The database of Human Annotated and Predicted Protein Interactions (HAPPI) version 2.0 is a major update to the original HAPPI 1.0 database. It contains 2,922,202 unique protein-protein interactions (PPI) linked by 23,060 human proteins, making it the most comprehensive database covering human PPI data today. These PPIs contain both physical/direct interactions and high-quality functional/indirect interactions.

Compared with the HAPPI 1.0 database release, HAPPI database version 2.0 (HAPPI-2) represents a 485% of human PPI data coverage increase and a 73% protein coverage increase. The revamped HAPPI web portal provides users with a friendly search, curation, and data retrieval interface, allowing them to retrieve human PPIs and available annotation information on the interaction type, interaction quality, interacting partner drug targeting data, and disease information. The updated HAPPI-2 can be freely accessed by Academic users at http://discovery.informatics.uab.edu/HAPPI.


A new database framework to perform integrative “gene-set, net- work, and pathway analysis” (GNPA).

In this framework, we integrated heterogeneous data on pathways, annotated list, and gene-sets (PAGs) into a PAG electronic repository (PAGER). PAGs in the PAGER database are organized into P-type, A-type and G-type PAGs with a three-letter- code standard naming convention. The PAGER database currently compiles 44 313 genes from 5 species including human, 38663 PAGs, 324830 gene–gene relationships and two types of 3174323 PAG–PAG regulatory relationships—co-membership based and regulatory relation- ship based. To help users assess each PAG’s biological relevance, we developed a cohesion measure called Cohesion Coefficient (CoCo), which is capable of disambiguating between bio- logically significant PAGs and random PAGs with an area-under-curve performance of 0.98. PAGER database was set up to help users to search and retrieve PAGs from its online web interface.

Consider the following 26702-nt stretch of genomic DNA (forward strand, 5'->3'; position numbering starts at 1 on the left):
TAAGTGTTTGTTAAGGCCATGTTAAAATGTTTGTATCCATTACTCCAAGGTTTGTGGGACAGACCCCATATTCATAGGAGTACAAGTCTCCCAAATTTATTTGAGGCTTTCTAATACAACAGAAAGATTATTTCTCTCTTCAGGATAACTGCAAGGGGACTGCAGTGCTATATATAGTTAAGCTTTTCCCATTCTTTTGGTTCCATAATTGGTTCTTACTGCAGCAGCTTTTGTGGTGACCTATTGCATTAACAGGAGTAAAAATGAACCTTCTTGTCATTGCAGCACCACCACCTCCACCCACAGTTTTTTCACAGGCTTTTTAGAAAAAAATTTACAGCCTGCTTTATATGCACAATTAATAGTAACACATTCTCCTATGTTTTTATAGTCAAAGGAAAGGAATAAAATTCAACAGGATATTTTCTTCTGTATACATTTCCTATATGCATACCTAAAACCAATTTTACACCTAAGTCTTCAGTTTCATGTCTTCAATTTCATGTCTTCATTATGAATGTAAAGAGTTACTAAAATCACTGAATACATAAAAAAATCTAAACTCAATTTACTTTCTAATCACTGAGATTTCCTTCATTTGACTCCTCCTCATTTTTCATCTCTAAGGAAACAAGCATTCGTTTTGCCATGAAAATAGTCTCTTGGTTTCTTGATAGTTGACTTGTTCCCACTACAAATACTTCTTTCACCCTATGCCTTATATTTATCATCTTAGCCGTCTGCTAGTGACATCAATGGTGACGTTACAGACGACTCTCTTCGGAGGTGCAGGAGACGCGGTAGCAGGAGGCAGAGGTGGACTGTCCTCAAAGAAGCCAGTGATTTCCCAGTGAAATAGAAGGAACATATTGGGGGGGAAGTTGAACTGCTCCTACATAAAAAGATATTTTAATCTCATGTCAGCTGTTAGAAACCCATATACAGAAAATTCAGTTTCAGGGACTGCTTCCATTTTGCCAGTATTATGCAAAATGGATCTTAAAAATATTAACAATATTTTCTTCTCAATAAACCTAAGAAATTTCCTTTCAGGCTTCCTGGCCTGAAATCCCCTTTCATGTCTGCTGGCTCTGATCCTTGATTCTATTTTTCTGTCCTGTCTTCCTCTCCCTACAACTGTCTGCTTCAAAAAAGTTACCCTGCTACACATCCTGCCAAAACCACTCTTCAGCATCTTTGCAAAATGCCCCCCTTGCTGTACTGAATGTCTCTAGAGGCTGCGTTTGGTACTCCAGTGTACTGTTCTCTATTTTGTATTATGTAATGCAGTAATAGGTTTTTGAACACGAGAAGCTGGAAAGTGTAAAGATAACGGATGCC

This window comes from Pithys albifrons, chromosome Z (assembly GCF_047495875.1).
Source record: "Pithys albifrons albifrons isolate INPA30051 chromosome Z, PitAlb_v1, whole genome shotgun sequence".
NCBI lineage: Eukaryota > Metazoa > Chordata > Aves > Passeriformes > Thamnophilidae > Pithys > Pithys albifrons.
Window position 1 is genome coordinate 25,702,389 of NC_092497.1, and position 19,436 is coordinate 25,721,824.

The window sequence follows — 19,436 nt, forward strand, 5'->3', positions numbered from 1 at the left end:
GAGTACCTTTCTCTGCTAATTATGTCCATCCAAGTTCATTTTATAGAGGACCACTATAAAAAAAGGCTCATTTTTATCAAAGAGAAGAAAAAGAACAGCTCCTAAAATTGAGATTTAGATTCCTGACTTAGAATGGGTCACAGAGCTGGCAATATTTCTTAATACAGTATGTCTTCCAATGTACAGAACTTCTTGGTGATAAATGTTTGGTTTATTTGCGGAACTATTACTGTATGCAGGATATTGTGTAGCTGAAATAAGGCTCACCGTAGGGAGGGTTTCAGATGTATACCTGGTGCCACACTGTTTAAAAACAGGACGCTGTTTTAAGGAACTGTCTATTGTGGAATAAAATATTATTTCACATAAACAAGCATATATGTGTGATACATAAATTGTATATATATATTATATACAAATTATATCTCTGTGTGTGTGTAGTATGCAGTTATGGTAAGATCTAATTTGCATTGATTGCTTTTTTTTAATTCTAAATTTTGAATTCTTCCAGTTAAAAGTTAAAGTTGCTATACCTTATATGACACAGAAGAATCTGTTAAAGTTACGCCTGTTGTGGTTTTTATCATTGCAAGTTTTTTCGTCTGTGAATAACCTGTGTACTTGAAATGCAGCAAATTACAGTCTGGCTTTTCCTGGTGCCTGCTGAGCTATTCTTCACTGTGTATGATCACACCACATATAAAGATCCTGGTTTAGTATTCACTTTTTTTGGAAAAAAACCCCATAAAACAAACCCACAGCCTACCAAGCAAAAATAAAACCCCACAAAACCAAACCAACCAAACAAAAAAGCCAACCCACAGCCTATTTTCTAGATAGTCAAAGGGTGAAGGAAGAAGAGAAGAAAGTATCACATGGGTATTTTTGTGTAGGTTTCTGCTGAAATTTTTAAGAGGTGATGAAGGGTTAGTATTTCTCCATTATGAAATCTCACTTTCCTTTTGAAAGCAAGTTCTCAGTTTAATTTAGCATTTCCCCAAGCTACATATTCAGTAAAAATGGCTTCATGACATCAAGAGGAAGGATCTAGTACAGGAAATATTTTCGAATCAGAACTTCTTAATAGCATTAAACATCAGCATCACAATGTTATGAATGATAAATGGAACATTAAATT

PAGER enable advanced users to build PAG–PAG regulatory networks that provide complementary biological insights not found in gene set analysis or individual gene network analysis. We provide a case study using cancer functional genomics data sets to demonstrate how integrative GNPA help improve network biology data coverage and therefore biological interpretability.



A new network visualization technique using scattered data interpolation and surface rendering, based upon a foundation layout of a scalar field. Contours of the interpolated surfaces are generated to support multi-scale visual interaction for data exploration. Our framework visualizes quantitative attributes of nodes in a network as a continuous surface by interpolating the scalar field, therefore avoiding scalability issues typical in conventional network visualizations while also maintaining the topological properties of the original network. We applied this technique to the study of a bio-molecular interaction network integrated with gene expression data for Alzheimer's Disease (AD). In this application, differential gene expression profiles obtained from the human brain are rendered for AD patients with differing degrees of severity and compared to healthy individuals. We show that this alternative visualization technique is effective in revealing several types of molecular biomarkers, which are traditionally difficult to detect due to "noises" in data derived from DNA microarray experiments.